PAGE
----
Tag Archives: Saturn

NASA Space Place – The Fizzy Seas of Titan

Poster’s Note: One of the many under-appreciated aspects of NASA is the extent to which it publishes quality science content for children and Ph.D.’s alike. NASA Space Place has been providing general audience articles for quite some time that are freely available for download and republishing. Your tax dollars help promote science! The following article was provided for reprinting in May, 2017.

By Marcus Woo

2013february2_spaceplaceWith clouds, rain, seas, lakes and a nitrogen-filled atmosphere, Saturn’s moon Titan appears to be one of the worlds most similar to Earth in the solar system. But it’s still alien; its seas and lakes are full not of water but liquid methane and ethane.

At the temperatures and pressures found on Titan’s surface, methane can evaporate and fall back down as rain, just like water on Earth. The methane rain flows into rivers and channels, filling lakes and seas.

Nitrogen makes up a larger portion of the atmosphere on Titan than on Earth. The gas also dissolves in methane, just like carbon dioxide in soda. And similar to when you shake an open soda bottle, disturbing a Titan lake can make the nitrogen bubble out.

But now it turns out the seas and lakes might be fizzier than previously thought. Researchers at NASA’s Jet Propulsion Laboratory recently experimented with dissolved nitrogen in mixtures of liquid methane and ethane under a variety of temperatures and pressures that would exist on Titan. They measured how different conditions would trigger nitrogen bubbles. A fizzy lake, they found, would be a common sight.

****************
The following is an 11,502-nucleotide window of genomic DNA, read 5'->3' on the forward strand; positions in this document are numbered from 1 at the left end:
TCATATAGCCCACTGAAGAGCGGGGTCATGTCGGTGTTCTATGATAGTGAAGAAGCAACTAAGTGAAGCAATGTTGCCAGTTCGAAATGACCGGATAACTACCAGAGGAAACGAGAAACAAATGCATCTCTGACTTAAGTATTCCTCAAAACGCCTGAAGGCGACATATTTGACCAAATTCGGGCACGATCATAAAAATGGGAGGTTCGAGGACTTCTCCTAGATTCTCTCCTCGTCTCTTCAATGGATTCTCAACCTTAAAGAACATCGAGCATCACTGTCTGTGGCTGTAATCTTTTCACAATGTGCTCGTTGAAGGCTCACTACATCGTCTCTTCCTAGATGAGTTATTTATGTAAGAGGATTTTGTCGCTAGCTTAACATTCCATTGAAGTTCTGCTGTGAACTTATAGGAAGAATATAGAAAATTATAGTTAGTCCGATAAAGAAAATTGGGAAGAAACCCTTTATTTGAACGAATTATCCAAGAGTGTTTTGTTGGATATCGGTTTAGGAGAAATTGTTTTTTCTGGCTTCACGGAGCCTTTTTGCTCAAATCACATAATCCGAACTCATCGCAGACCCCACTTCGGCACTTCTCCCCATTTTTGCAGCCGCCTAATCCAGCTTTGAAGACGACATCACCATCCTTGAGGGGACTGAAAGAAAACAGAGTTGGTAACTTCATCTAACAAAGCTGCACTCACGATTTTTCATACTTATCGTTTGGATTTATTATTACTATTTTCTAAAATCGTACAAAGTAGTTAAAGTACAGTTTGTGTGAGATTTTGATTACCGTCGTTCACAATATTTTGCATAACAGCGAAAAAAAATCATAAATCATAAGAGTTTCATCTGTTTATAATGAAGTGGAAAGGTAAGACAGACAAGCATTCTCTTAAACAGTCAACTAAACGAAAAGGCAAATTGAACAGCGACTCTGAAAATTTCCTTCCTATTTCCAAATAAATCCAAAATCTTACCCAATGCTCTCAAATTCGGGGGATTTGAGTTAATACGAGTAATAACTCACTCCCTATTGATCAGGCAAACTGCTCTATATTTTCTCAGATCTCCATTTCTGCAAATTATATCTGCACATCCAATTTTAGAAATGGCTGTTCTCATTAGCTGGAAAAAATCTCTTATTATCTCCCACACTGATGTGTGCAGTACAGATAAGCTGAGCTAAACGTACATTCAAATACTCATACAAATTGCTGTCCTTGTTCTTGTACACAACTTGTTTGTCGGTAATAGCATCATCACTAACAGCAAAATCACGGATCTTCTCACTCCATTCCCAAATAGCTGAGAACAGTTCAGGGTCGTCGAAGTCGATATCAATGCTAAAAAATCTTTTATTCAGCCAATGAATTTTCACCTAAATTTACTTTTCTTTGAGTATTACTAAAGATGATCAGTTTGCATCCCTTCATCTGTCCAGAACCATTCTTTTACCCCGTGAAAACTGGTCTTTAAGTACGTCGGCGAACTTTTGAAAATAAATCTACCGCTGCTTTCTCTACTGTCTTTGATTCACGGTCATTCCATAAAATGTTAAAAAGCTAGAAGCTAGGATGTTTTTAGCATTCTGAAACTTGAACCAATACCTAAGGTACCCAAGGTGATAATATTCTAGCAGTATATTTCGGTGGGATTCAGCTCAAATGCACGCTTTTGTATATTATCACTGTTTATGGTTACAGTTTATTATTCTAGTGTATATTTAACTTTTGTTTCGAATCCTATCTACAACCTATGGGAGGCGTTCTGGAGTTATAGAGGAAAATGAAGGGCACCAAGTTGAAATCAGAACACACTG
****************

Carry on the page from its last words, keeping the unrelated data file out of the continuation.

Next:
On Titan, the liquid methane always contains dissolved nitrogen. So when it rains, a methane-nitrogen solution pours into the seas and lakes, either directly from rain or via stream runoff. But if the lake also contains some ethane—which doesn’t dissolve nitrogen as well as methane does—mixing the liquids will force some of the nitrogen out of solution, and the lake will effervesce.

“It will be a big frothy mess,” says Michael Malaska of JPL. “It’s neat because it makes Earth look really boring by comparison.”

Bubbles could also arise from a lake that contains more ethane than methane. The two will normally mix, but a less-dense layer of methane with dissolved nitrogen—from a gentle rain, for example–could settle on top of an ethane layer.

In this case, any disturbance—even a breeze—could mix the methane with dissolved nitrogen and the ethane below. The nitrogen would become less soluble and bubbles of gas would fizz out.